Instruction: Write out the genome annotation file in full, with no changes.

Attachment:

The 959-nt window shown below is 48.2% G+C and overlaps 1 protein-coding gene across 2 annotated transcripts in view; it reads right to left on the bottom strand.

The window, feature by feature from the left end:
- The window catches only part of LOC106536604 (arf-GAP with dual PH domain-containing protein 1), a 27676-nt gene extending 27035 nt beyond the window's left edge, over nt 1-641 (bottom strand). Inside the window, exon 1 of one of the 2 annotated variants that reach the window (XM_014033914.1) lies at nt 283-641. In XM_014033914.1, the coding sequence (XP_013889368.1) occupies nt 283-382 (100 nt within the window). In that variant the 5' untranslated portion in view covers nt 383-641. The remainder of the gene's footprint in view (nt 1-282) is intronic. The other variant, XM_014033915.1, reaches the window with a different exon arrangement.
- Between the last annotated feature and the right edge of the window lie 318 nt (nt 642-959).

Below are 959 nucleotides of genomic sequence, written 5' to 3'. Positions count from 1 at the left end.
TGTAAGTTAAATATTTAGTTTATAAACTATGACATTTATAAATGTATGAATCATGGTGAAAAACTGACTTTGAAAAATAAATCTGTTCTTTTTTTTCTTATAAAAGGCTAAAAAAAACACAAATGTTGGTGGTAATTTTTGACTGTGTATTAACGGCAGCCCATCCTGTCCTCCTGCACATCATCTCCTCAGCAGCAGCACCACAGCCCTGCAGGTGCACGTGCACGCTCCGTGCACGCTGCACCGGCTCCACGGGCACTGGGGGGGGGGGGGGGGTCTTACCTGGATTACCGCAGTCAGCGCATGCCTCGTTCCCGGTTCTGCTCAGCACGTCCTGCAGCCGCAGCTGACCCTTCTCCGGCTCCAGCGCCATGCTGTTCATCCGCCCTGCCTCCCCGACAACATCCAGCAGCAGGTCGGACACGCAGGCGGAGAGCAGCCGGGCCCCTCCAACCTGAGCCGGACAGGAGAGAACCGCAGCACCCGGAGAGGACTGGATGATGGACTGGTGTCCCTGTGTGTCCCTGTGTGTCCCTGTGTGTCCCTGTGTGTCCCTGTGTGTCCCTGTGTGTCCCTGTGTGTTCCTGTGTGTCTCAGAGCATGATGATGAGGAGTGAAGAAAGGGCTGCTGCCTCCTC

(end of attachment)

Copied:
The 959-nt window shown below is 48.2% G+C and overlaps 1 protein-coding gene across 2 annotated transcripts in view; it reads right to left on the bottom strand.

The window, feature by feature from the left end:
- The window catches only part of LOC106536604 (arf-GAP with dual PH domain-containing protein 1), a 27676-nt gene extending 27035 nt beyond the window's left edge, over nt 1-641 (bottom strand). Inside the window, exon 1 of one of the 2 annotated variants that reach the window (XM_014033914.1) lies at nt 283-641. In XM_014033914.1, the coding sequence (XP_013889368.1) occupies nt 283-382 (100 nt within the window). In that variant the 5' untranslated portion in view covers nt 383-641. The remainder of the gene's footprint in view (nt 1-282) is intronic. The other variant, XM_014033915.1, reaches the window with a different exon arrangement.
- Between the last annotated feature and the right edge of the window lie 318 nt (nt 642-959).

Below are 959 nucleotides of genomic sequence, written 5' to 3'. Positions count from 1 at the left end.
TGTAAGTTAAATATTTAGTTTATAAACTATGACATTTATAAATGTATGAATCATGGTGAAAAACTGACTTTGAAAAATAAATCTGTTCTTTTTTTTCTTATAAAAGGCTAAAAAAAACACAAATGTTGGTGGTAATTTTTGACTGTGTATTAACGGCAGCCCATCCTGTCCTCCTGCACATCATCTCCTCAGCAGCAGCACCACAGCCCTGCAGGTGCACGTGCACGCTCCGTGCACGCTGCACCGGCTCCACGGGCACTGGGGGGGGGGGGGGGGTCTTACCTGGATTACCGCAGTCAGCGCATGCCTCGTTCCCGGTTCTGCTCAGCACGTCCTGCAGCCGCAGCTGACCCTTCTCCGGCTCCAGCGCCATGCTGTTCATCCGCCCTGCCTCCCCGACAACATCCAGCAGCAGGTCGGACACGCAGGCGGAGAGCAGCCGGGCCCCTCCAACCTGAGCCGGACAGGAGAGAACCGCAGCACCCGGAGAGGACTGGATGATGGACTGGTGTCCCTGTGTGTCCCTGTGTGTCCCTGTGTGTCCCTGTGTGTCCCTGTGTGTCCCTGTGTGTCCCTGTGTGTTCCTGTGTGTCTCAGAGCATGATGATGAGGAGTGAAGAAAGGGCTGCTGCCTCCTC